I just want to to note a couple of things. John was a messenger, and his message had to do with a coming one. This coming one was deeply worthy of honor. He was the one Israel had been expecting for many generations. And his coming was cause for repentance.The beginning of the gospel of Jesus Christ, the Son of God.As it is written in Isaiah the prophet,“Behold, I send my messenger before your face,who will prepare your way,the voice of one crying in the wilderness:‘Prepare the way of the Lord,make his paths straight,’”John appeared, baptizing in the wilderness and proclaiming a baptism of repentance for the forgiveness of sins. And all the country of Judea and all Jerusalem were going out to him and were being baptized by him in the river Jordan, confessing their sins. Now John was clothed with camel's hair and wore a leather belt around his waist and ate locusts and wild honey. And he preached, saying, “After me comes he who is mightier than I, the strap of whose sandals I am not worthy to stoop down and untie. I have baptized you with water, but he will baptize you with the Holy Spirit.” (Mark 1:1-8 ESV)
This is the beginning, Mark says, of the Gospel. One of the questions I want to keep asking, throughout this series of posts, is this: what does Mark mean by this word, gospel? Everyone knows it means "good news," of course, but what is the content of this good news? Gospel is a word we use so often, we may not be aware of the presumptions we make about what it meant to the New Testament authors. With all due respect, we Evangelicals are prone to let Reformation-era debates answer this question for us. The gospel, we say, is the good news that Jesus died for our sins, and we are saved by faith and not works.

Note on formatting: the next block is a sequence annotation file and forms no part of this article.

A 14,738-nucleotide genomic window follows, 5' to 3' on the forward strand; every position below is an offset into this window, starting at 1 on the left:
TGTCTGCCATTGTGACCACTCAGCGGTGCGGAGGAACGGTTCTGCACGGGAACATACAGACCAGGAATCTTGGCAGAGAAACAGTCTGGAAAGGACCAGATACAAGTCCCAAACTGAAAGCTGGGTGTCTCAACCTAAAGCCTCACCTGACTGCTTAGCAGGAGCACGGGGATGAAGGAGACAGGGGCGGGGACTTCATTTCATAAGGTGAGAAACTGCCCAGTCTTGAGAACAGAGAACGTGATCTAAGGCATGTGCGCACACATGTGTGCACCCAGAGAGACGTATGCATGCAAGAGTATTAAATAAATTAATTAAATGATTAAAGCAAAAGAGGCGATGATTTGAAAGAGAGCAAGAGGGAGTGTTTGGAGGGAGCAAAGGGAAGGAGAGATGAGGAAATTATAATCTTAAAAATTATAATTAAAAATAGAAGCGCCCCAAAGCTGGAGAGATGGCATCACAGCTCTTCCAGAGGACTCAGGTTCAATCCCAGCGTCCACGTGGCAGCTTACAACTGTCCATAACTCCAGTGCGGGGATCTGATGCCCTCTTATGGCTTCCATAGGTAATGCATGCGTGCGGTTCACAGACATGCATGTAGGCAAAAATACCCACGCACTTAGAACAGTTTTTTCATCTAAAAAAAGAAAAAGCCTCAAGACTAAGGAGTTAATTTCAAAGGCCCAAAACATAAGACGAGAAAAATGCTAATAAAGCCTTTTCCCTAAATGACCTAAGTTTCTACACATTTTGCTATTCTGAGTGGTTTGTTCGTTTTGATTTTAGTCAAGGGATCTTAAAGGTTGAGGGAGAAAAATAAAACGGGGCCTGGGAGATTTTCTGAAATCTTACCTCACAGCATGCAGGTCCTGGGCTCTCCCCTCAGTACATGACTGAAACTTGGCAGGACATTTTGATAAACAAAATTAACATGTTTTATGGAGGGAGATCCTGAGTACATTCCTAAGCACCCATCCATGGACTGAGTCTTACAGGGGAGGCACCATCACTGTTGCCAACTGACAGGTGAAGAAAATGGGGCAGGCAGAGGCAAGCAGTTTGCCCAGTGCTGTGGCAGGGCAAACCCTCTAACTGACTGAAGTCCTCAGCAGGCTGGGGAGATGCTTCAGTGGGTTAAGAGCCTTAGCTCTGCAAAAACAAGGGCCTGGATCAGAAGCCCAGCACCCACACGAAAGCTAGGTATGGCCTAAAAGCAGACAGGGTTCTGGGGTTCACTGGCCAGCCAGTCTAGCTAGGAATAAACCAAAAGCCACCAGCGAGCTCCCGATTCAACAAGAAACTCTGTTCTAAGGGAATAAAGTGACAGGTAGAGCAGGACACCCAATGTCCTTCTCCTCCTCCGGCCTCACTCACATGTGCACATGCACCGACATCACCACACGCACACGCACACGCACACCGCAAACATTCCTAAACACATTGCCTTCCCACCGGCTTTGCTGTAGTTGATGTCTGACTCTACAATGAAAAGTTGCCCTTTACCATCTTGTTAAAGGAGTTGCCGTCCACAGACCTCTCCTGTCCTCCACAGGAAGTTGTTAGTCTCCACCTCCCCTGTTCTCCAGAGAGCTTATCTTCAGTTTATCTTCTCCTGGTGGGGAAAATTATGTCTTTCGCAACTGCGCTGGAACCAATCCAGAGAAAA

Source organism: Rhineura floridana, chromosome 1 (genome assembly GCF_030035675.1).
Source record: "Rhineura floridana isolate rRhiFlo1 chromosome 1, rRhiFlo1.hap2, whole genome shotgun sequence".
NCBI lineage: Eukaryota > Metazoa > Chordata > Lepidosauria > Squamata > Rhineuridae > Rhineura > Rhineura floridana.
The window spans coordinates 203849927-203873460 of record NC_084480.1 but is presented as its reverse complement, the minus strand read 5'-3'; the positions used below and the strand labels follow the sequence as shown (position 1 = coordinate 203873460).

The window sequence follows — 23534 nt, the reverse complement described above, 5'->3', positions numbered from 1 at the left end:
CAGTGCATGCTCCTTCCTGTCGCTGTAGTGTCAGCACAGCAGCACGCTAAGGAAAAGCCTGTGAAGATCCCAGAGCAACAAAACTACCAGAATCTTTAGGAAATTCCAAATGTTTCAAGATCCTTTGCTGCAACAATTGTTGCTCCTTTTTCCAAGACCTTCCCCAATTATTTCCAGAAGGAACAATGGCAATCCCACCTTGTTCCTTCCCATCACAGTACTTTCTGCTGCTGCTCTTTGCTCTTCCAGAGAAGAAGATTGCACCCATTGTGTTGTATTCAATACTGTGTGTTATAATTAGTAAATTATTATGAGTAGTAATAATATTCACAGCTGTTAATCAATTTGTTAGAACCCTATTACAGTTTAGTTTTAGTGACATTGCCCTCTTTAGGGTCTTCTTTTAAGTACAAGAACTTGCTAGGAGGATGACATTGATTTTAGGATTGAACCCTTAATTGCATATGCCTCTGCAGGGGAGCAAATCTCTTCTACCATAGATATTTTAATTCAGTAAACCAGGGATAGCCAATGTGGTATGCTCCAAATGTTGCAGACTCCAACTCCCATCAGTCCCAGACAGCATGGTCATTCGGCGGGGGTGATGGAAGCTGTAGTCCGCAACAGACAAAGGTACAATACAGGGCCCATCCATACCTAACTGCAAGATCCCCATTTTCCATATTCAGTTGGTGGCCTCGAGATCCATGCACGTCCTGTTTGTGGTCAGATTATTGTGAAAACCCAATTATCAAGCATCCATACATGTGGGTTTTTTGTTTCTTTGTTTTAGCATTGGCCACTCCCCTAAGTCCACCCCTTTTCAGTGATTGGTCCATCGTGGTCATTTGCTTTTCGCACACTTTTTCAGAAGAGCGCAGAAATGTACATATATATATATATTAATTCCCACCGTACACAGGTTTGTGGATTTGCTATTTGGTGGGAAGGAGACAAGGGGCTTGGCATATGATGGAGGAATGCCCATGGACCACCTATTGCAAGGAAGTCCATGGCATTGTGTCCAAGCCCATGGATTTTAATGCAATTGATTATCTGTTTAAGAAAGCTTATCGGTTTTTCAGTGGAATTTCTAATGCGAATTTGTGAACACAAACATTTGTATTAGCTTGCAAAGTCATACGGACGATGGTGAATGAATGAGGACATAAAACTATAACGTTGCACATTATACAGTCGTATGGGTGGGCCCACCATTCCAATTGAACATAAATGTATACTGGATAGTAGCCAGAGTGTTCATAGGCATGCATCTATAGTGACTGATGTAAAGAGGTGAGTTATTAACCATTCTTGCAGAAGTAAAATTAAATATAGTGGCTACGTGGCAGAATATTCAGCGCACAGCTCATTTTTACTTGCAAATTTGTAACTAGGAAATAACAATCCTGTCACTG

Fine, but here in the opening words of Mark all we know is that it has to do with this coming one, this worthy one, that John was talking about in his ministry. That coming one is, of course, Jesus, as we'll soon find out. This may seem an utterly obvious statement to many, but I still think it's worth stating bluntly: the gospel is all about Jesus. I will also note that the first thing we hear about this coming one, even before we know who he is, is that he will "baptize with the Holy Spirit."
I just want to imagine I'm a newcomer to all this. Setting aside my presumptions for a change, I'll try to read this as if it's all new. Here's what I know so far. Someone is coming. His coming is good news. He will wash me . . . and I don't have a clue about what this means . . . in the Holy Spirit.
Let's read on, looking out for what else we can learn about this good news, about this coming one, and about what this baptism might be.